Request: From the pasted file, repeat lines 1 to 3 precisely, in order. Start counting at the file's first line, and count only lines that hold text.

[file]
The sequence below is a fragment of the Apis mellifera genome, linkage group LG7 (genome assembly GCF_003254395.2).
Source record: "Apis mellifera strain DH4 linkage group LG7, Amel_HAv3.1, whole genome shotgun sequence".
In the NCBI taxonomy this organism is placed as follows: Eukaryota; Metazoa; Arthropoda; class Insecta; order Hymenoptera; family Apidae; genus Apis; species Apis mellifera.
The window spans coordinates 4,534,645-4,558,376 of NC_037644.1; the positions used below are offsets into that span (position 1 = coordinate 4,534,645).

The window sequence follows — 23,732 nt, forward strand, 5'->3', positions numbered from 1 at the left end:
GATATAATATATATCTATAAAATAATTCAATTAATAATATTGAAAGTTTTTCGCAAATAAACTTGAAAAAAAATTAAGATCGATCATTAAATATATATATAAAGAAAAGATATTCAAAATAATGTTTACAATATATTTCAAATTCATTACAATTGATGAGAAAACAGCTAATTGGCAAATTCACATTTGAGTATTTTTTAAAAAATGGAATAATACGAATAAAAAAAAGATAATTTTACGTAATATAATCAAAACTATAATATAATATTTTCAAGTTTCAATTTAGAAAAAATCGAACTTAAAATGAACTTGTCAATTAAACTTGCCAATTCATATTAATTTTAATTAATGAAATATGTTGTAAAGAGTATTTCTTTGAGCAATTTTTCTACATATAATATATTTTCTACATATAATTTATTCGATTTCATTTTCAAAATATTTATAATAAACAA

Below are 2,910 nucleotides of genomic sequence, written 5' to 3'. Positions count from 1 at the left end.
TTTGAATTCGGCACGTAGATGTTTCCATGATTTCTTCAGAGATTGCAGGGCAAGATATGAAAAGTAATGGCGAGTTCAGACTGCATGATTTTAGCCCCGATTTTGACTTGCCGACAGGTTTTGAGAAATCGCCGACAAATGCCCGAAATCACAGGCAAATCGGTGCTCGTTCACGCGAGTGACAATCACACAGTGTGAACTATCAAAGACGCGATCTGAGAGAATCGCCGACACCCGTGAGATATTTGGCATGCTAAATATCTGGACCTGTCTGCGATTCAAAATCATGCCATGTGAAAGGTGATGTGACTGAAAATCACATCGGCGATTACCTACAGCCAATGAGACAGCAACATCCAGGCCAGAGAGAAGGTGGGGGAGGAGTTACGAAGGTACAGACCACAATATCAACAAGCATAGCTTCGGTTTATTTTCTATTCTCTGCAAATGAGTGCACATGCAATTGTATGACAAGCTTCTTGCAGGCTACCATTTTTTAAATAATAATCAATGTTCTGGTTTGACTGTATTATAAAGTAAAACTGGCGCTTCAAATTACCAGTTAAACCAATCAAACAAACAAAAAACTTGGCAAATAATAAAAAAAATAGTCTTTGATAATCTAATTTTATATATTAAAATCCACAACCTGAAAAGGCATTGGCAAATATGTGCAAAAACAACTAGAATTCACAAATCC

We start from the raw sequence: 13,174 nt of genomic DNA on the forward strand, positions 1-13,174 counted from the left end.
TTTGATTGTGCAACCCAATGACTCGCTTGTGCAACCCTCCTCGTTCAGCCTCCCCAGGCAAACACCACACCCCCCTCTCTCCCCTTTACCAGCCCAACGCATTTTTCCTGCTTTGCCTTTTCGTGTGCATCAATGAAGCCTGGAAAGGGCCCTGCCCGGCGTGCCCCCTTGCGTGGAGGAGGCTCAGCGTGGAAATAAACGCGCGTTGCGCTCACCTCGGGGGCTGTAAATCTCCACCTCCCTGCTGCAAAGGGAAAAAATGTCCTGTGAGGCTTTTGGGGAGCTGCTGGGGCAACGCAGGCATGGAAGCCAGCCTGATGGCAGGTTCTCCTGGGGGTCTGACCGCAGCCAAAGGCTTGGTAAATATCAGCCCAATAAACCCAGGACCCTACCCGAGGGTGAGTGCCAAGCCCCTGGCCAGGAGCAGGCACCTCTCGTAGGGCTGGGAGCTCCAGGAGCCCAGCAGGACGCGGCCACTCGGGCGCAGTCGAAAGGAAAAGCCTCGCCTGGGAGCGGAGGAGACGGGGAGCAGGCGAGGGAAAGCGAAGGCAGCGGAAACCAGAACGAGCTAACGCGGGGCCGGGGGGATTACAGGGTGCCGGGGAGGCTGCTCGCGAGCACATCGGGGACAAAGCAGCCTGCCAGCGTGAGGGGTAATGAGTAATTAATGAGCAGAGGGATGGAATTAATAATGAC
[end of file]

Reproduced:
The sequence below is a fragment of the Apis mellifera genome, linkage group LG7 (genome assembly GCF_003254395.2).
Source record: "Apis mellifera strain DH4 linkage group LG7, Amel_HAv3.1, whole genome shotgun sequence".
In the NCBI taxonomy this organism is placed as follows: Eukaryota; Metazoa; Arthropoda; class Insecta; order Hymenoptera; family Apidae; genus Apis; species Apis mellifera.